Why Ben Stokes didn’t score the best test match innings ever
In the end, it was to no avail, and the Ashes now remain in the hands of Australia. However, no one who witnessed the innings that Ben Stokes played in the third test will ever forget what they saw. It won England a game that they looked odds-on favourites to lose. But was it the best test match innings ever?
What makes a Cricket great innings?
Now you might think that the easy answer is scoring a lot of runs. That’s not necessarily the case, though; several factors must be considered. A high-scoring innings played by Brian Lara on a flat wicket that doesn’t help the bowlers isn’t necessarily a great innings.
The conditions favour the batsman, and if they are good enough, then a high score is on the cards. When the conditions are more in favour of the bowler, then higher praise can be given to the batsman who piles on the runs.
Then there’s the innings that wins a team a match. That’s what happened at Headingley in the third test, known as the Participation Test, though it needed some help from stubborn 11th-man Jack Leach. There have been many comparisons with the incredible innings played by Sir Ian Botham at the same ground in 1981. As good as that innings was, it didn’t win the match for England, the eight wickets Bob Willis took on the final day did that.
Stokes wins the day
When Ben Stokes came to the crease in the third test, England were again in deep trouble. They required 359 to win, and few teams score over 300 in the final innings to win a test match. However, this was no normal run chase as the fourth innings of the match began late on the third day when the pitch was still in reasonably good condition after only 154 overs of play.
On the fourth day, England were favourites after progressing to 245-4, just 114 short with a day and a half to get them. They could have got them in singles, but England seemed to be treating the test like a one-day game. A policy that often brings disaster for them.
Stokes took chance after chance and could have been out several times. Anyone who likes an occasional bet on cricket had a roller-coaster trying to forecast what would happen. But for Australia having used their reviews, Stokes would have been out LBW close to the end. It was a great innings, and if he can repeat that performance in the final game, then the England test match odds will look tempting. Before a ball was bowled, they had drifted to 31/20 for the Oval Test.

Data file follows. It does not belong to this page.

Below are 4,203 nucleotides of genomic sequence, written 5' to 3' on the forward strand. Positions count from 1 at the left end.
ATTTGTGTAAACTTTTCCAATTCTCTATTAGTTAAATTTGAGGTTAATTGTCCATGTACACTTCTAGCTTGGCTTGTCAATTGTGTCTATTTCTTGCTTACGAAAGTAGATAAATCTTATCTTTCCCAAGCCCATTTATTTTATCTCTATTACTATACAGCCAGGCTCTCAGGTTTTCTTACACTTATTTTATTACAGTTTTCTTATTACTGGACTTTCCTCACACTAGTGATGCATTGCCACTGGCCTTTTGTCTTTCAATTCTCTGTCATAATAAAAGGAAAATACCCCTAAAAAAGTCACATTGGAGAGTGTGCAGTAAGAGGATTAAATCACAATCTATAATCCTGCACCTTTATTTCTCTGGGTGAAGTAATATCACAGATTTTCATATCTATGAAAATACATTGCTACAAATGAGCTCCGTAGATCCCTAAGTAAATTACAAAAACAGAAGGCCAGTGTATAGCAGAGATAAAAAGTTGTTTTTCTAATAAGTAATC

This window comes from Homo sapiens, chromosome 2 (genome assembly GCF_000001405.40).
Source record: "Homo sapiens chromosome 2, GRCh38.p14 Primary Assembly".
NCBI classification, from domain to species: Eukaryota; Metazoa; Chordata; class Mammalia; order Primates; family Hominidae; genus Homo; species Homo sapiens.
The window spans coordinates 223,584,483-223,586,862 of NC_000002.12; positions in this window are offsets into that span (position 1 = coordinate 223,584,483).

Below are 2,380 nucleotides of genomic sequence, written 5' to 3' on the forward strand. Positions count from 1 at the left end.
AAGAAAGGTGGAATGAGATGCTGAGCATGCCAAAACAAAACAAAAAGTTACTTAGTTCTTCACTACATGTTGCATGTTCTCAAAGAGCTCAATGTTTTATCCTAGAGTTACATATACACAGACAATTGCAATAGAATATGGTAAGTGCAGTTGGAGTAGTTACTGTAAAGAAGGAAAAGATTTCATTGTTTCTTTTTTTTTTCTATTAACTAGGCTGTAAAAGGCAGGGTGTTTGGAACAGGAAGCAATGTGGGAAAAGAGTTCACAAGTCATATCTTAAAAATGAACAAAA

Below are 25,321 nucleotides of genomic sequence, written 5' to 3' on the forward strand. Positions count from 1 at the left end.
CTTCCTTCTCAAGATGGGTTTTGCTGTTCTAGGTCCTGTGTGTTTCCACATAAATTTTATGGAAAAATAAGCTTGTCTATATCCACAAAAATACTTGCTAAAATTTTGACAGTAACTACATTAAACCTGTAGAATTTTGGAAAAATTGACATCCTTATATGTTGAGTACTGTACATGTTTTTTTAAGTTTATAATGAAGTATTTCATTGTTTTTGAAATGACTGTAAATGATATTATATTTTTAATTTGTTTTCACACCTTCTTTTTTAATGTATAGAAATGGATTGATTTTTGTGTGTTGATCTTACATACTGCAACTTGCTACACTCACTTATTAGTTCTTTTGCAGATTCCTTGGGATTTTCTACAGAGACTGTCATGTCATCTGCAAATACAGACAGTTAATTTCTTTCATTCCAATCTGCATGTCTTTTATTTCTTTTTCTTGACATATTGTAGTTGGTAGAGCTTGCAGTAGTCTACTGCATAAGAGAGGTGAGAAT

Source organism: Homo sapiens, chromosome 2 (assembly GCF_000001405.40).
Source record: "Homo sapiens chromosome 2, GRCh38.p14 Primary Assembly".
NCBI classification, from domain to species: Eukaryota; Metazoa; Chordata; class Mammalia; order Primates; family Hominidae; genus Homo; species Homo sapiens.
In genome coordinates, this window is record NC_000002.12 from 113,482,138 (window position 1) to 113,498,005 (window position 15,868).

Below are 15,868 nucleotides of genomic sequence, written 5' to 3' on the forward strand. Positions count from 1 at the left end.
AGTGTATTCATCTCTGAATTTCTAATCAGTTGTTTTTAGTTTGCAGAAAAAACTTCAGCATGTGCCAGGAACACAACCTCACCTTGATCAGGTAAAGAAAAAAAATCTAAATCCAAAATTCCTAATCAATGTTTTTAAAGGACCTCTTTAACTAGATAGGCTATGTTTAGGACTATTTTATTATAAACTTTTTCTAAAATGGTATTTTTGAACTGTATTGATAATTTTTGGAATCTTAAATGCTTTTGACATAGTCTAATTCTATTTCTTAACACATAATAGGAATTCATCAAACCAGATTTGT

So, was Stokes’ third test score the greatest of all-time? Probably not.
Gooch to the rescue
Headingley isn’t just all about Stokes and Botham. 1991 saw England up against a fearsome West Indian pace attack. It proved to be another match where the batsman struggled with only two half-centuries in the first innings.
England took a lead of 25 into the second innings, but Sir Curtly Ambrose was in frightening form, taking six wickets as the home side managed 252 after being 124-6. There was one reason they got that many, and it was all down to England captain Graham Gooch.
He carried his bat for 154 not out despite the barrage of short-pitched bowling from the West Indies. England went on to win the match and that 154 was just 19 less than the highest score their opponents managed in this match. Now that’s a great test innings, a batsman scoring in adverse conditions against one of the best pace attacks ever seen in test cricket.
A sticky time for the Don
Producing a class innings when the pressure is on is a great performance. In the 1936/37 season, the legendary Sir Don Bradman had been in uncharacteristic poor form with two ducks in four innings. Now captain of Australia, his team had lost two tests in a row and even worse, they were against England. He’d suffered personal tragedy, too, with the loss of a child a day after birth.
The third test in Melbourne was to prove an astonishing one. Bradman scored 13 in the first innings, and then rain created a sticky wicket due to lack of covers with England only managing 76-9 in their first innings.
Bradman let his tail bat first in the dodgy conditions, and he came in at number seven. Over three days, Bradman battled away, scoring 270 for his team. Oh, and he was battling a bout of flu at the same time! Australia went on to win the test thanks to this incredible innings and the series 3-2. It’s hard to judge what is the best test innings ever, but this performance must be right up there.
Stokes’ performance was good, but it was nothing compared to Bradman’s effort.